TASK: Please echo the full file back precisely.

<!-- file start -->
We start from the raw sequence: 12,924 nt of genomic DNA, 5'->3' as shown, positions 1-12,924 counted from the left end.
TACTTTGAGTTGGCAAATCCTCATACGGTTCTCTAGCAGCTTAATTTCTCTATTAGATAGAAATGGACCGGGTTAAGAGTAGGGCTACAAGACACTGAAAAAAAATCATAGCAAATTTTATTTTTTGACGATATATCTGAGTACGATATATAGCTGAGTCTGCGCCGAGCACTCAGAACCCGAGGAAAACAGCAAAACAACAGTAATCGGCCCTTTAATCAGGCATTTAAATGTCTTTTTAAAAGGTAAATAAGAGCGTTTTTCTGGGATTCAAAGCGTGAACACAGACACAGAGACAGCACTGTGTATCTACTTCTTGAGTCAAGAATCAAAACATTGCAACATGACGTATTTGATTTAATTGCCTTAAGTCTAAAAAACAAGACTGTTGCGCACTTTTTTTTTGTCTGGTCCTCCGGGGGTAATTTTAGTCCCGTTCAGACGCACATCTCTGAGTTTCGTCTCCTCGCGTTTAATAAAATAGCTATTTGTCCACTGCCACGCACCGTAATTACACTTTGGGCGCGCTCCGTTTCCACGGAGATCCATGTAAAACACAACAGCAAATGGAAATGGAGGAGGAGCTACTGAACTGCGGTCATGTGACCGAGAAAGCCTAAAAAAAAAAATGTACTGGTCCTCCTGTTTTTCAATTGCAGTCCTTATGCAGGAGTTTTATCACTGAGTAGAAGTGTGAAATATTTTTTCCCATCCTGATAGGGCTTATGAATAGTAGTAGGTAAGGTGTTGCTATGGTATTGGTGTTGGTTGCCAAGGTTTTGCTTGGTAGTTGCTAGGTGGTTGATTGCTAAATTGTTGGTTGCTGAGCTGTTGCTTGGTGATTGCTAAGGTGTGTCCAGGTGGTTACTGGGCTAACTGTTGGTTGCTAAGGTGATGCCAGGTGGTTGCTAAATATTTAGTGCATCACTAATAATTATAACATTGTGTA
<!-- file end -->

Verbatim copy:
We start from the raw sequence: 12,924 nt of genomic DNA, 5'->3' as shown, positions 1-12,924 counted from the left end.
TACTTTGAGTTGGCAAATCCTCATACGGTTCTCTAGCAGCTTAATTTCTCTATTAGATAGAAATGGACCGGGTTAAGAGTAGGGCTACAAGACACTGAAAAAAAATCATAGCAAATTTTATTTTTTGACGATATATCTGAGTACGATATATAGCTGAGTCTGCGCCGAGCACTCAGAACCCGAGGAAAACAGCAAAACAACAGTAATCGGCCCTTTAATCAGGCATTTAAATGTCTTTTTAAAAGGTAAATAAGAGCGTTTTTCTGGGATTCAAAGCGTGAACACAGACACAGAGACAGCACTGTGTATCTACTTCTTGAGTCAAGAATCAAAACATTGCAACATGACGTATTTGATTTAATTGCCTTAAGTCTAAAAAACAAGACTGTTGCGCACTTTTTTTTTGTCTGGTCCTCCGGGGGTAATTTTAGTCCCGTTCAGACGCACATCTCTGAGTTTCGTCTCCTCGCGTTTAATAAAATAGCTATTTGTCCACTGCCACGCACCGTAATTACACTTTGGGCGCGCTCCGTTTCCACGGAGATCCATGTAAAACACAACAGCAAATGGAAATGGAGGAGGAGCTACTGAACTGCGGTCATGTGACCGAGAAAGCCTAAAAAAAAAAATGTACTGGTCCTCCTGTTTTTCAATTGCAGTCCTTATGCAGGAGTTTTATCACTGAGTAGAAGTGTGAAATATTTTTTCCCATCCTGATAGGGCTTATGAATAGTAGTAGGTAAGGTGTTGCTATGGTATTGGTGTTGGTTGCCAAGGTTTTGCTTGGTAGTTGCTAGGTGGTTGATTGCTAAATTGTTGGTTGCTGAGCTGTTGCTTGGTGATTGCTAAGGTGTGTCCAGGTGGTTACTGGGCTAACTGTTGGTTGCTAAGGTGATGCCAGGTGGTTGCTAAATATTTAGTGCATCACTAATAATTATAACATTGTGTA